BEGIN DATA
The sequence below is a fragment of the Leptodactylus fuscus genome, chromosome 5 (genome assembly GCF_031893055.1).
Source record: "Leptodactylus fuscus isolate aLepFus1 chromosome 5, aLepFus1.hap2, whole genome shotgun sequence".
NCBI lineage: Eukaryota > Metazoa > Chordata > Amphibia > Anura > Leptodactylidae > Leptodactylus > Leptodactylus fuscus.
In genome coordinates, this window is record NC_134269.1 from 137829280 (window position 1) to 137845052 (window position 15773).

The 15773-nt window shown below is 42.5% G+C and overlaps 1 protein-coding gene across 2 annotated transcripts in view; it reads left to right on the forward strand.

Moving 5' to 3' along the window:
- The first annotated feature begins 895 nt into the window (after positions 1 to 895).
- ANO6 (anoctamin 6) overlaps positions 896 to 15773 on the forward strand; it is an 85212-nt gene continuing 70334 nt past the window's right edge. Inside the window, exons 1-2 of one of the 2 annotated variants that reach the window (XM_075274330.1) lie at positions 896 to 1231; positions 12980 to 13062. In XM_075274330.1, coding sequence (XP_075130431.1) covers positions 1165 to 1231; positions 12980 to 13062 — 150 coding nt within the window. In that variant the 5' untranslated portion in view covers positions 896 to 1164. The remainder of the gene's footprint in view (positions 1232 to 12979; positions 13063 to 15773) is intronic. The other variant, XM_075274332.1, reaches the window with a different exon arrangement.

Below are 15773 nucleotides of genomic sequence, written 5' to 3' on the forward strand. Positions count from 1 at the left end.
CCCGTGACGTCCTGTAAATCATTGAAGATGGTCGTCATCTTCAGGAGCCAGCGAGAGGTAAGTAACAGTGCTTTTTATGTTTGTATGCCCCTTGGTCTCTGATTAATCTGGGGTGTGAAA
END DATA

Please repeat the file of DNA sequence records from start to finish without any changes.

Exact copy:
The sequence below is a fragment of the Leptodactylus fuscus genome, chromosome 5 (genome assembly GCF_031893055.1).
Source record: "Leptodactylus fuscus isolate aLepFus1 chromosome 5, aLepFus1.hap2, whole genome shotgun sequence".
NCBI lineage: Eukaryota > Metazoa > Chordata > Amphibia > Anura > Leptodactylidae > Leptodactylus > Leptodactylus fuscus.
In genome coordinates, this window is record NC_134269.1 from 137829280 (window position 1) to 137845052 (window position 15773).

The 15773-nt window shown below is 42.5% G+C and overlaps 1 protein-coding gene across 2 annotated transcripts in view; it reads left to right on the forward strand.

Moving 5' to 3' along the window:
- The first annotated feature begins 895 nt into the window (after positions 1 to 895).
- ANO6 (anoctamin 6) overlaps positions 896 to 15773 on the forward strand; it is an 85212-nt gene continuing 70334 nt past the window's right edge. Inside the window, exons 1-2 of one of the 2 annotated variants that reach the window (XM_075274330.1) lie at positions 896 to 1231; positions 12980 to 13062. In XM_075274330.1, coding sequence (XP_075130431.1) covers positions 1165 to 1231; positions 12980 to 13062 — 150 coding nt within the window. In that variant the 5' untranslated portion in view covers positions 896 to 1164. The remainder of the gene's footprint in view (positions 1232 to 12979; positions 13063 to 15773) is intronic. The other variant, XM_075274332.1, reaches the window with a different exon arrangement.

Below are 15773 nucleotides of genomic sequence, written 5' to 3' on the forward strand. Positions count from 1 at the left end.
CCCGTGACGTCCTGTAAATCATTGAAGATGGTCGTCATCTTCAGGAGCCAGCGAGAGGTAAGTAACAGTGCTTTTTATGTTTGTATGCCCCTTGGTCTCTGATTAATCTGGGGTGTGAAA